drawn attention to the emergence of constant re-interpretations and shifts of
meaning as localised responses to modernisation.5 Hans Medick has noted
the urry of consumption that came with access to cash reckoning. People
scurried to obtain luxur y goods rather than household essentials.6 rough
analysis of the language of early colonial court records this paper explains
the cultural logic behind lower class litigation and in doing so answers the
Australian economic historian Sid Butlin’s request for more research into the
social relations surrounding money in the colony.7
e initial documents produced by popular court use are depositions.
ese are dicult ki nds of records and they require a distinctive methodology.
While they do show how cases emerged, they do not indicate what actually
happened at all. However, David Vaissey’s idea of “incidentals” in court
records considers asides and locating terms used automatically by persons
giving evidence before a court. is gives us a way of looking more widely
into what kind of culture gave rise to litigious societies.8 Arja Nurmi and
Minna Devala’s historical linguistic analysis of the letters and diaries of the
late 18th century provides tools for approaching language in a systematic
way, by examining how often and in what contexts words are used.9 In this
sense, court records become “talk exchanges” where records can show the
self-positioning of the speaker in relation to the objects and spaces he or she
names. In early New South Wales, the 1812 book of criminal cases heard
by the Police Magistrate of Sydney, D’Arcy Wentworth, is most fruitful for
langua ge analysis.10 e “incidentals” we can  nd are words describing house,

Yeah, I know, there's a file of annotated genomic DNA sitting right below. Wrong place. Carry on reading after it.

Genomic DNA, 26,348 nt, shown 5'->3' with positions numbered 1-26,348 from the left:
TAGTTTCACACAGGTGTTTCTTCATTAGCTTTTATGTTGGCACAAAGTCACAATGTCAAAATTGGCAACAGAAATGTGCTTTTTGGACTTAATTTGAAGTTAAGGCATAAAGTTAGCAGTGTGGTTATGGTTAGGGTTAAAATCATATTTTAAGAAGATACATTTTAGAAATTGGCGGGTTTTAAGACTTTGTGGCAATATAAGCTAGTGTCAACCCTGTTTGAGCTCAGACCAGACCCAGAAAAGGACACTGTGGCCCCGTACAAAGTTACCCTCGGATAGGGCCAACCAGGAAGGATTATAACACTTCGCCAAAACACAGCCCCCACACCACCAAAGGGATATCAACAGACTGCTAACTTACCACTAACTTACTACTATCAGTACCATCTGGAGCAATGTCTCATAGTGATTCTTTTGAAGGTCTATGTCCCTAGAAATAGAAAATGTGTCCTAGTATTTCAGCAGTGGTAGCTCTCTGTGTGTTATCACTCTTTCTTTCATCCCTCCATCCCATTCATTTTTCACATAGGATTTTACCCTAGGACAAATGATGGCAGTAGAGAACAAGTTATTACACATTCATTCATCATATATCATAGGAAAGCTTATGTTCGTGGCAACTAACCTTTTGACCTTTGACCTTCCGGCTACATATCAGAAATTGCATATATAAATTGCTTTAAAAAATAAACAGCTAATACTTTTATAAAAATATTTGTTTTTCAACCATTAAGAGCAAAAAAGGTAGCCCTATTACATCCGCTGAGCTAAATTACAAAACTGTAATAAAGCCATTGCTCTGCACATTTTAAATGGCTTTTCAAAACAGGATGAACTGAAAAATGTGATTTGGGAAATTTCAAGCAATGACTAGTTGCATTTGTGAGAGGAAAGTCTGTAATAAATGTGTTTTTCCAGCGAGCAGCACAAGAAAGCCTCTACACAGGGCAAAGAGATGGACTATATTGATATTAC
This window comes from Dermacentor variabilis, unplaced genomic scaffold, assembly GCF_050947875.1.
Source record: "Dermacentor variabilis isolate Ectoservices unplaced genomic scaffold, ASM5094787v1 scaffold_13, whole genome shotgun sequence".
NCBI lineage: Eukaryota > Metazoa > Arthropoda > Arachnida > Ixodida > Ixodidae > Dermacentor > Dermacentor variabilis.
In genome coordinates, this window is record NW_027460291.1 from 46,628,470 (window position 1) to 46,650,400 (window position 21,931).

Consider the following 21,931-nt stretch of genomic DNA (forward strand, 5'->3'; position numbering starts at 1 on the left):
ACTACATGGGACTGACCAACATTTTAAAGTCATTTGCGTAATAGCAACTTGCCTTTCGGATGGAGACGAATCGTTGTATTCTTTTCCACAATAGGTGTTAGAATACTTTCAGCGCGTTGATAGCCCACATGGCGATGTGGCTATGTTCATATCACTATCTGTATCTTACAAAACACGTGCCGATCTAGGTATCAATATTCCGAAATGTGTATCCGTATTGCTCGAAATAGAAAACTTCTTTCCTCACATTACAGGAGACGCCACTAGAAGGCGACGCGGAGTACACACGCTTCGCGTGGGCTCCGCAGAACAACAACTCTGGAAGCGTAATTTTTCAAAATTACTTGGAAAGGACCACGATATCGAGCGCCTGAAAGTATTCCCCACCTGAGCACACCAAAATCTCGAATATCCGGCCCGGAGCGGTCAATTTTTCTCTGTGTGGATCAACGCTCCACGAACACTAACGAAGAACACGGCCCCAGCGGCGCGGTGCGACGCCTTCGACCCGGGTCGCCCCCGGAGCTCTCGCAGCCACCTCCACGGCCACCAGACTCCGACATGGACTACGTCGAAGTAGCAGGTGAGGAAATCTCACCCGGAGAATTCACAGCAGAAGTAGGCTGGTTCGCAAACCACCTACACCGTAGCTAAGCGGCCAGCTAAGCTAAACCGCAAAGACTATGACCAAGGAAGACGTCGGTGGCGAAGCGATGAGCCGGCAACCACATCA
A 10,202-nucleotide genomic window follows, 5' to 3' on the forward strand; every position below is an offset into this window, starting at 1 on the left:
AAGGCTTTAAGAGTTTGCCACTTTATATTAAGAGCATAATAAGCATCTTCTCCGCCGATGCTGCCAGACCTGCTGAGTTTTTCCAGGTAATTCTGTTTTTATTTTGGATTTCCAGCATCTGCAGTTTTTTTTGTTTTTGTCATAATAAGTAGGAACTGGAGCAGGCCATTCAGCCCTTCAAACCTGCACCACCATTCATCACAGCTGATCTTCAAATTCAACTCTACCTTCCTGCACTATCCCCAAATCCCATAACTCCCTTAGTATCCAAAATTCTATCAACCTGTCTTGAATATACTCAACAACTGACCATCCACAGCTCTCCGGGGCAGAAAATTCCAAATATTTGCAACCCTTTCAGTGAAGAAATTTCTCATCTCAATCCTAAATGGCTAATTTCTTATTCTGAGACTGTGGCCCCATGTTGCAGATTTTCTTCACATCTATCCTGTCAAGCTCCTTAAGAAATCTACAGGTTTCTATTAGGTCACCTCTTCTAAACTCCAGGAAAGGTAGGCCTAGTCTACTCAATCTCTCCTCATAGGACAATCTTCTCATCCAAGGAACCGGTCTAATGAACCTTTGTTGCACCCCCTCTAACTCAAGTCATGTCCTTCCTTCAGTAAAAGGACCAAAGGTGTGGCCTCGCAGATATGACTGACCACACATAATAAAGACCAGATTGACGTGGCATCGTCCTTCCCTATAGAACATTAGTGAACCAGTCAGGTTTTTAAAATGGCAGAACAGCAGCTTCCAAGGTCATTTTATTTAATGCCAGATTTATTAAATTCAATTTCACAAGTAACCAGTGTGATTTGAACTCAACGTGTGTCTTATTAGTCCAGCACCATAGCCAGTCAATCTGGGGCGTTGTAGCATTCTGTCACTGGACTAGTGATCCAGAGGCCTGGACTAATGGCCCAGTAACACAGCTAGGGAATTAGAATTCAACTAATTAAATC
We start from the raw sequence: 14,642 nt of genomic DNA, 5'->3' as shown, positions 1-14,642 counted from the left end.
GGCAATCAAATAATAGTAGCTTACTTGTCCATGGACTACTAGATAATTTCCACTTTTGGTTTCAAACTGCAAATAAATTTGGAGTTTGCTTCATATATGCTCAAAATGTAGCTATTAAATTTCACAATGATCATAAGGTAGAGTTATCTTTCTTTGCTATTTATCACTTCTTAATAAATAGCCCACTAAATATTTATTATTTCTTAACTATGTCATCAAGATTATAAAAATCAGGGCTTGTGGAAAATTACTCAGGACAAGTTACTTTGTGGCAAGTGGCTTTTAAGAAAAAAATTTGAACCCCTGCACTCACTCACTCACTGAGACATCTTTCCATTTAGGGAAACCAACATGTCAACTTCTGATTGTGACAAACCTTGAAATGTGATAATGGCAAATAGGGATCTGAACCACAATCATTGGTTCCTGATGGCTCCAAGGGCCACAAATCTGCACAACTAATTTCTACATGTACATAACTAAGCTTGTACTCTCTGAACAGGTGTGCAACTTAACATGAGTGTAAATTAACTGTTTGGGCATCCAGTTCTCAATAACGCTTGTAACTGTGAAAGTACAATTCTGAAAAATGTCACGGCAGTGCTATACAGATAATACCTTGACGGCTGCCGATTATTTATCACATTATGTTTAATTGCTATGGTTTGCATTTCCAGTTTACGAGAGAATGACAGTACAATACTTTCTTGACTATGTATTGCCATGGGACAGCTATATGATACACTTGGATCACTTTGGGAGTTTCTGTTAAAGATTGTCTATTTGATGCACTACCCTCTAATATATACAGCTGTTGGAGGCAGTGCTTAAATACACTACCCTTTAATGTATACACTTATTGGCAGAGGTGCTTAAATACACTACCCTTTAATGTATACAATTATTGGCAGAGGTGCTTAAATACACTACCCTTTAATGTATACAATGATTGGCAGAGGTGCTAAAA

household and ownership. It is also possible to pursue such language into
records of property transactions from 1810 to 1824.
In 1810, Sydney’s population consisted of 6,158 non-Aboriginal people.
is had declined in 1815 to 5,475 and increased, mainly due to convict ships, to
4 Arjun Appadur ai (ed) e Social Life of ings (Cambr idge University Press, New York, 1988)
“Introduction” at 46; a nd Karen E Ric hman Migration and Voodoo (University Press of
Florida, Florida, 2 005) at 212.
5 Peter Geschiere “Globa lization and t he Power of Indeterminate Me aning: Witchcra ft and
Spirit Cults in Af rica and East Asia” in Bi rgit Meyer and Peter Geschiere (eds) Globalization
and Identity: Di alectics of ow and closure ( Blackwell, Oxford, 1999) 211.
6 Hans Medick “e Proto-I ndustrial Fa mily: e Struct ural Funct ion of Household and
Family durin g the Transition from Peasa nt Society to Indust rial Capita lism” (1976) Social
History 1–3.
7 Sid J But lin Foundations of the Australian Monetary System (Sydney University Pre ss, Sydney,
1968) at 26.
8 David Vaissey “Cour t Records and the So cial Histor y of Seventeenth Centu ry England
(1976) 1(1) (Spring) History Workshop Journ al 185.
9 Ar ja Nurmi and Minna Deval a (eds) e Language o f Daily Life in England (John Benjam in
Publishing C o, Amsterdam, 2004).
10 Police Magist rates Bench Book 1812 [PMB], Spencer 154, Mitchell Librar y (ML) Sydney.